Considering the heavy demand of multiple users, would the more expensive UAP pro model be worthwhile?  "Ubiquiti UAP Pro is the fastest UniFi model with speeds of up to 300 Mbps in the 5 GHz radio band and up to 450 Mbps in the 2.4 GHz radio band.The Unifi Pro offers simultaneous dual-band operation with 2x2 and 3x3 MIMO technology."





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  Reply # 1615066 21-Aug-2016 12:53
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kotuku4:

 

<snip> Considering the heavy demand of multiple users, would the more expensive UAP pro model be worthwhile?  <snip>

 

 

In my opinion, no. 

 

I have tried both in the same house and location, with no detectable difference in performance. (3 users on a 100Mbps connection)





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  Reply # 1615139 21-Aug-2016 16:15
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kotuku4:

 

I have very limited options for cabling in my house, hence looking for great Wifi.

 

I could go Edgerouter x and Unfi AC lite or Unfi AC pro or UAP-Pro, and play around with the location of the WAP.

 

Considering the heavy demand of multiple users, would the more expensive UAP pro model be worthwhile?  "Ubiquiti UAP Pro is the fastest UniFi model with speeds of up to 300 Mbps in the 5 GHz radio band and up to 450 Mbps in the 2.4 GHz radio band.The Unifi Pro offers simultaneous dual-band operation with 2x2 and 3x3 MIMO technology."

 

 

Why would you look at the UAP Pro over an AC Pro? The AC LR and Pro are both far superior options. The AC Pro is now an old product (1st Gen)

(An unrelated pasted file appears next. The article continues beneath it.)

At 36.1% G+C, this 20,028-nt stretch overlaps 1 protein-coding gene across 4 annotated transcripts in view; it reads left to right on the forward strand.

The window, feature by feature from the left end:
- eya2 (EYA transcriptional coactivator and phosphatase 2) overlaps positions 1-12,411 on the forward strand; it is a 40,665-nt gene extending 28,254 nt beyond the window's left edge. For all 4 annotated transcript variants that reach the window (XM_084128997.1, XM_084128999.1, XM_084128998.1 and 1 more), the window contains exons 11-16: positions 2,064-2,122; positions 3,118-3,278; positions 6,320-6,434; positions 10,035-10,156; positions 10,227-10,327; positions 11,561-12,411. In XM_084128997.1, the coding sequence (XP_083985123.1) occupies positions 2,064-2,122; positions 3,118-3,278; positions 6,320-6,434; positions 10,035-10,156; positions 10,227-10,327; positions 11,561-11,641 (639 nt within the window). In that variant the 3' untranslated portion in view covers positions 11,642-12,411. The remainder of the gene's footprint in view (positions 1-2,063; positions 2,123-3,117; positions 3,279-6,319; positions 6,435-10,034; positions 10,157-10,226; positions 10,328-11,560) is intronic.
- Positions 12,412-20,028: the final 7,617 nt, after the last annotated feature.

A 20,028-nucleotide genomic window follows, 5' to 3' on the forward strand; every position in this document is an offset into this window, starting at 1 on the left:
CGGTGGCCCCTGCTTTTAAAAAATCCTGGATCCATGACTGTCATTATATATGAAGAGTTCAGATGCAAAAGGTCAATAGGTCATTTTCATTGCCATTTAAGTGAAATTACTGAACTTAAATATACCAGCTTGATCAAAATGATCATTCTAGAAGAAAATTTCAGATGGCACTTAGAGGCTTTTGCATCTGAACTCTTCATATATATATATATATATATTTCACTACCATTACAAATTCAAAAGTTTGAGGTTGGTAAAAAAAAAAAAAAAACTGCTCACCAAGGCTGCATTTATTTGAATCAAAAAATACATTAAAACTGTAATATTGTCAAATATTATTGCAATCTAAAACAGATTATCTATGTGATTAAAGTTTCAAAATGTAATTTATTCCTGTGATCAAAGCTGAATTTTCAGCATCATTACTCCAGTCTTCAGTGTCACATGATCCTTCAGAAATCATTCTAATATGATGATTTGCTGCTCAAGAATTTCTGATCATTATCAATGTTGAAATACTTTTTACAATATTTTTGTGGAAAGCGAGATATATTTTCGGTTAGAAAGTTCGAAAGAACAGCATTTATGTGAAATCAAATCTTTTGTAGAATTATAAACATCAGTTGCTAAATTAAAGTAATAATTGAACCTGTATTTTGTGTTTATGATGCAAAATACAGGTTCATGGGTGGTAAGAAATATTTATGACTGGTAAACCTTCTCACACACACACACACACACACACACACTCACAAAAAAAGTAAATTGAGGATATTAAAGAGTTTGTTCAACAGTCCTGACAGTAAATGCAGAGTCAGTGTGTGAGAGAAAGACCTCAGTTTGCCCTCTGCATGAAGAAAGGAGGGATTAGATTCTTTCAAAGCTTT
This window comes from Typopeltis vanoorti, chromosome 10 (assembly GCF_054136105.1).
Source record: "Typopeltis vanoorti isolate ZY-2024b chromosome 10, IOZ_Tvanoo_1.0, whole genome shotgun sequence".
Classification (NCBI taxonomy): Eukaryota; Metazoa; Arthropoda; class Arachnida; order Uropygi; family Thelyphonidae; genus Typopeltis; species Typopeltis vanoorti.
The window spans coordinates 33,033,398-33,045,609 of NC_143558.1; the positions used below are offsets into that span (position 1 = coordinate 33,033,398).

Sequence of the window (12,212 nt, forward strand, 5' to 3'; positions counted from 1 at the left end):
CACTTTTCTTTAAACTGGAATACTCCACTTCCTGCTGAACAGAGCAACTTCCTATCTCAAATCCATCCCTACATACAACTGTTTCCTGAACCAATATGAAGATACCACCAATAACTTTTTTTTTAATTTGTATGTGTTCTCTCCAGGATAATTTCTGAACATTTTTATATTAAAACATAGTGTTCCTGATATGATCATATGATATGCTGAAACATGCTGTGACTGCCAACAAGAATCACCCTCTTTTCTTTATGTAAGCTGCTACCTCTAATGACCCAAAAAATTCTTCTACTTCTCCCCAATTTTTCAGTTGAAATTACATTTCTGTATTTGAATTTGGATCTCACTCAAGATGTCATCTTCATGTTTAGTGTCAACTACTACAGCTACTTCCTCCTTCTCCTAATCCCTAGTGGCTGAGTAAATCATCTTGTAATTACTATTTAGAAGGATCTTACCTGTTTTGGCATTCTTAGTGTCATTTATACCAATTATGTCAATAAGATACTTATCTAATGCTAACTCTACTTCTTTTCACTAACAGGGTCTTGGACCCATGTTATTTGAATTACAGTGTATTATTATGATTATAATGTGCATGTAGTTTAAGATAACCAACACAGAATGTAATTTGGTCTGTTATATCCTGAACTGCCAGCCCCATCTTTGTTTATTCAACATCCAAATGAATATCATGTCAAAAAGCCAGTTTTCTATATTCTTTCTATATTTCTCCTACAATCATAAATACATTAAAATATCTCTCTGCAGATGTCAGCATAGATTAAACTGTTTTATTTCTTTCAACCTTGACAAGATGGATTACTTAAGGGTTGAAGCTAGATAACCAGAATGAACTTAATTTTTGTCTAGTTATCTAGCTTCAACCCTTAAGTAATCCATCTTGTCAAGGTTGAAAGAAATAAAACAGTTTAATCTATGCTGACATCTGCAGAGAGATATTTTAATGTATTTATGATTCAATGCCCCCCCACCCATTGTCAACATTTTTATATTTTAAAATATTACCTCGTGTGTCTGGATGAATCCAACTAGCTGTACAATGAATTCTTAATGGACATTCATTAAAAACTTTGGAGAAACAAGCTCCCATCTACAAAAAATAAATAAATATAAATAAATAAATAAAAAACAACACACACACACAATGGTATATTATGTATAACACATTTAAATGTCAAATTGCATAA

For the average user there are no benefits in the AC Pro over the AC LR - the only real differences are 3x3 MIMO on 5Ghz, 802.3af vs passive POE, and it's a bigger form factor as it's designed to fit the same mounts as the 1st Gen UAP range.

 

 

 

 

 

 

 

 




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  Reply # 1615199 21-Aug-2016 18:10
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I am new to WAP devices, so asking what options are likely to perform? Up to six users at home, so need a good device. Easy to setup and manage.




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  Reply # 1615204 21-Aug-2016 18:17
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kotuku4: I am new to WAP devices, so asking what options are likely to perform? Up to six users at home, so need a good device. Easy to setup and manage.

 

Ubiquiti devices are designed for up to 200 users.

 

They were once notoriously difficult to set up, but with the latest software, wizards make this much easier.

 

The limiting factor will be your internet connection, not your WAP.





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  Reply # 1615240 21-Aug-2016 19:52
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Thank you for your advice, I have ordered what you recommended. 





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  Reply # 1615248 21-Aug-2016 20:07
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Sideface:

 

kotuku4: I am new to WAP devices, so asking what options are likely to perform? Up to six users at home, so need a good device. Easy to setup and manage.

 

Ubiquiti devices are designed for up to 200 users.

 

 

More like 50 users - load them up much past this and the performance will be pretty poor. Like any AP loading varies a lot on signal strength - it only takes a handful of poor clients to kill the throughput on any AP. I have never recommended (and never would recommend) UniFi hardware for a home due to the ongoing performance issues and constant software updates that are required.

 

IMHO the best solution right now for standalone AP's is Xclaim by Ruckus - you get Ruckus performance (best WiFi hardware manufacturer there is) at a bargain price with cloud management.